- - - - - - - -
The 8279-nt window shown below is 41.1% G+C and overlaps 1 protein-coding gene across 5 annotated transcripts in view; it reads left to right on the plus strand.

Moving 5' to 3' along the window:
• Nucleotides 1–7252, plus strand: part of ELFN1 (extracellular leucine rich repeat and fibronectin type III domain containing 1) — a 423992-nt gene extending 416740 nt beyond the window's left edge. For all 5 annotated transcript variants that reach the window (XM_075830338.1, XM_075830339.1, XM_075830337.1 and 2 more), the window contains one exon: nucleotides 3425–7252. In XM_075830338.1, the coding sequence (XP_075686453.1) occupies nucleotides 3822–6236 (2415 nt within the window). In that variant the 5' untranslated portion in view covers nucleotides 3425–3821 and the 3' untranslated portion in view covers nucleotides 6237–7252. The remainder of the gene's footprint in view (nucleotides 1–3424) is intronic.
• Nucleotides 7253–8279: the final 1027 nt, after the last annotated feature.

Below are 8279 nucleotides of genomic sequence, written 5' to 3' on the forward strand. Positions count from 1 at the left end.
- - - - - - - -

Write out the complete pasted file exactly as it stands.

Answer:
The 8279-nt window shown below is 41.1% G+C and overlaps 1 protein-coding gene across 5 annotated transcripts in view; it reads left to right on the plus strand.

Moving 5' to 3' along the window:
• Nucleotides 1–7252, plus strand: part of ELFN1 (extracellular leucine rich repeat and fibronectin type III domain containing 1) — a 423992-nt gene extending 416740 nt beyond the window's left edge. For all 5 annotated transcript variants that reach the window (XM_075830338.1, XM_075830339.1, XM_075830337.1 and 2 more), the window contains one exon: nucleotides 3425–7252. In XM_075830338.1, the coding sequence (XP_075686453.1) occupies nucleotides 3822–6236 (2415 nt within the window). In that variant the 5' untranslated portion in view covers nucleotides 3425–3821 and the 3' untranslated portion in view covers nucleotides 6237–7252. The remainder of the gene's footprint in view (nucleotides 1–3424) is intronic.
• Nucleotides 7253–8279: the final 1027 nt, after the last annotated feature.

Below are 8279 nucleotides of genomic sequence, written 5' to 3' on the forward strand. Positions count from 1 at the left end.